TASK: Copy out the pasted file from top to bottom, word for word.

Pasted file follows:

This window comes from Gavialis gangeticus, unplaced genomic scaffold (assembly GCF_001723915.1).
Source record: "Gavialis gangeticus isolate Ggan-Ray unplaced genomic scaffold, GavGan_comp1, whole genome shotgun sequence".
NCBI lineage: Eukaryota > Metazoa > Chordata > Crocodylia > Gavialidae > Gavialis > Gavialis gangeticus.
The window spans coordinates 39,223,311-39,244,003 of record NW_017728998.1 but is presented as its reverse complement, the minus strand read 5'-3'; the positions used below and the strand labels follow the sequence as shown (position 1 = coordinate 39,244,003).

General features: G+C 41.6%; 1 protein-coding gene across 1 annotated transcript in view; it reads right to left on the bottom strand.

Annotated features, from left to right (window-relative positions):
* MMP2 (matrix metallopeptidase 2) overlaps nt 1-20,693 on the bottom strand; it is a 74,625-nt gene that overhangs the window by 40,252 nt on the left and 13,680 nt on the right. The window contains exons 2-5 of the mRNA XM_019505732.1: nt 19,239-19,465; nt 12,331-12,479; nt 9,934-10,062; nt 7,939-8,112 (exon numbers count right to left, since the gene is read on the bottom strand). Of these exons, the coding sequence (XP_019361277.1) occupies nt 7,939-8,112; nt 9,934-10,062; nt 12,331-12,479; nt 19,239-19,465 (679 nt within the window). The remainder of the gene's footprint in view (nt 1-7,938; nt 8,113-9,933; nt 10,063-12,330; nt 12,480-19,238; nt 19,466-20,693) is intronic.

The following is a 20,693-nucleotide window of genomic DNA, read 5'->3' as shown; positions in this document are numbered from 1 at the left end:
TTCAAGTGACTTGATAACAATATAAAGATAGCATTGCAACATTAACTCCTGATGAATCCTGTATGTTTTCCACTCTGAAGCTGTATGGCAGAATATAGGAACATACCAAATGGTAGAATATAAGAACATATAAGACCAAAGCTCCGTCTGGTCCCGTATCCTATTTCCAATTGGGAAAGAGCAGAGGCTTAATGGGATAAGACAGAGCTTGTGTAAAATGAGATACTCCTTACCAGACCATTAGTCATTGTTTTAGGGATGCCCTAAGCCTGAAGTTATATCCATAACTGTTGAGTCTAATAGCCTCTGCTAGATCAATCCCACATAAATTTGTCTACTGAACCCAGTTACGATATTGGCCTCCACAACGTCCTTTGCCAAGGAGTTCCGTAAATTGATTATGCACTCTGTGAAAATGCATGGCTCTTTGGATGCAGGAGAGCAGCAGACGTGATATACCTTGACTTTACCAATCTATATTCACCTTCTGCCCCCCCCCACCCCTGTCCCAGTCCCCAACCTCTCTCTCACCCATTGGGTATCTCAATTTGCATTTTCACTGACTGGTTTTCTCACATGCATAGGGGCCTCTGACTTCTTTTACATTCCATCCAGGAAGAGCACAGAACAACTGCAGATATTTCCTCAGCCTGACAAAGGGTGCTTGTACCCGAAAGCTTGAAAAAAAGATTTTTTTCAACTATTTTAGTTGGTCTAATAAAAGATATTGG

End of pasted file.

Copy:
This window comes from Gavialis gangeticus, unplaced genomic scaffold (assembly GCF_001723915.1).
Source record: "Gavialis gangeticus isolate Ggan-Ray unplaced genomic scaffold, GavGan_comp1, whole genome shotgun sequence".
NCBI lineage: Eukaryota > Metazoa > Chordata > Crocodylia > Gavialidae > Gavialis > Gavialis gangeticus.
The window spans coordinates 39,223,311-39,244,003 of record NW_017728998.1 but is presented as its reverse complement, the minus strand read 5'-3'; the positions used below and the strand labels follow the sequence as shown (position 1 = coordinate 39,244,003).

General features: G+C 41.6%; 1 protein-coding gene across 1 annotated transcript in view; it reads right to left on the bottom strand.

Annotated features, from left to right (window-relative positions):
* MMP2 (matrix metallopeptidase 2) overlaps nt 1-20,693 on the bottom strand; it is a 74,625-nt gene that overhangs the window by 40,252 nt on the left and 13,680 nt on the right. The window contains exons 2-5 of the mRNA XM_019505732.1: nt 19,239-19,465; nt 12,331-12,479; nt 9,934-10,062; nt 7,939-8,112 (exon numbers count right to left, since the gene is read on the bottom strand). Of these exons, the coding sequence (XP_019361277.1) occupies nt 7,939-8,112; nt 9,934-10,062; nt 12,331-12,479; nt 19,239-19,465 (679 nt within the window). The remainder of the gene's footprint in view (nt 1-7,938; nt 8,113-9,933; nt 10,063-12,330; nt 12,480-19,238; nt 19,466-20,693) is intronic.

The following is a 20,693-nucleotide window of genomic DNA, read 5'->3' as shown; positions in this document are numbered from 1 at the left end:
TTCAAGTGACTTGATAACAATATAAAGATAGCATTGCAACATTAACTCCTGATGAATCCTGTATGTTTTCCACTCTGAAGCTGTATGGCAGAATATAGGAACATACCAAATGGTAGAATATAAGAACATATAAGACCAAAGCTCCGTCTGGTCCCGTATCCTATTTCCAATTGGGAAAGAGCAGAGGCTTAATGGGATAAGACAGAGCTTGTGTAAAATGAGATACTCCTTACCAGACCATTAGTCATTGTTTTAGGGATGCCCTAAGCCTGAAGTTATATCCATAACTGTTGAGTCTAATAGCCTCTGCTAGATCAATCCCACATAAATTTGTCTACTGAACCCAGTTACGATATTGGCCTCCACAACGTCCTTTGCCAAGGAGTTCCGTAAATTGATTATGCACTCTGTGAAAATGCATGGCTCTTTGGATGCAGGAGAGCAGCAGACGTGATATACCTTGACTTTACCAATCTATATTCACCTTCTGCCCCCCCCCACCCCTGTCCCAGTCCCCAACCTCTCTCTCACCCATTGGGTATCTCAATTTGCATTTTCACTGACTGGTTTTCTCACATGCATAGGGGCCTCTGACTTCTTTTACATTCCATCCAGGAAGAGCACAGAACAACTGCAGATATTTCCTCAGCCTGACAAAGGGTGCTTGTACCCGAAAGCTTGAAAAAAAGATTTTTTTCAACTATTTTAGTTGGTCTAATAAAAGATATTGG